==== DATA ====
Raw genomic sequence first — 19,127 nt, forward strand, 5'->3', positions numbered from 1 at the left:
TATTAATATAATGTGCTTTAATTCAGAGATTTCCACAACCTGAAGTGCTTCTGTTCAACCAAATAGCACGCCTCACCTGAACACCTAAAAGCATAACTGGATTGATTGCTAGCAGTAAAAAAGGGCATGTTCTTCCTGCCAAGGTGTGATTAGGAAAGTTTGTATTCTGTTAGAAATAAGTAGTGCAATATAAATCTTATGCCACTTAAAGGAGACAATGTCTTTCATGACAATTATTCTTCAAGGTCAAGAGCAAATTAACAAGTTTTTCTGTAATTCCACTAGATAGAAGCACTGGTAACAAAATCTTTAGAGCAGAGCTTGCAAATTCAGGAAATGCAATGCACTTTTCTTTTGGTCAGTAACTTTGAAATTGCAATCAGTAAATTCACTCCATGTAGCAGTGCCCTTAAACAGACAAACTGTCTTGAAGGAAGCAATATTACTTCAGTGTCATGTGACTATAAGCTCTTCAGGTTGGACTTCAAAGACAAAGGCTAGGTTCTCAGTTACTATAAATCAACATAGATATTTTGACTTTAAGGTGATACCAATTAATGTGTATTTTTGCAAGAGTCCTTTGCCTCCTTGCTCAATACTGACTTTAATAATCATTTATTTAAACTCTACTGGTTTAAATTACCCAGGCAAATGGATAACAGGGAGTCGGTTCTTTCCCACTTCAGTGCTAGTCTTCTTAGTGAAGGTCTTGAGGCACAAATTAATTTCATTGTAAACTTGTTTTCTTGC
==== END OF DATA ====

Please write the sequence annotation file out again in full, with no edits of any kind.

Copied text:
Raw genomic sequence first — 19,127 nt, forward strand, 5'->3', positions numbered from 1 at the left:
TATTAATATAATGTGCTTTAATTCAGAGATTTCCACAACCTGAAGTGCTTCTGTTCAACCAAATAGCACGCCTCACCTGAACACCTAAAAGCATAACTGGATTGATTGCTAGCAGTAAAAAAGGGCATGTTCTTCCTGCCAAGGTGTGATTAGGAAAGTTTGTATTCTGTTAGAAATAAGTAGTGCAATATAAATCTTATGCCACTTAAAGGAGACAATGTCTTTCATGACAATTATTCTTCAAGGTCAAGAGCAAATTAACAAGTTTTTCTGTAATTCCACTAGATAGAAGCACTGGTAACAAAATCTTTAGAGCAGAGCTTGCAAATTCAGGAAATGCAATGCACTTTTCTTTTGGTCAGTAACTTTGAAATTGCAATCAGTAAATTCACTCCATGTAGCAGTGCCCTTAAACAGACAAACTGTCTTGAAGGAAGCAATATTACTTCAGTGTCATGTGACTATAAGCTCTTCAGGTTGGACTTCAAAGACAAAGGCTAGGTTCTCAGTTACTATAAATCAACATAGATATTTTGACTTTAAGGTGATACCAATTAATGTGTATTTTTGCAAGAGTCCTTTGCCTCCTTGCTCAATACTGACTTTAATAATCATTTATTTAAACTCTACTGGTTTAAATTACCCAGGCAAATGGATAACAGGGAGTCGGTTCTTTCCCACTTCAGTGCTAGTCTTCTTAGTGAAGGTCTTGAGGCACAAATTAATTTCATTGTAAACTTGTTTTCTTGC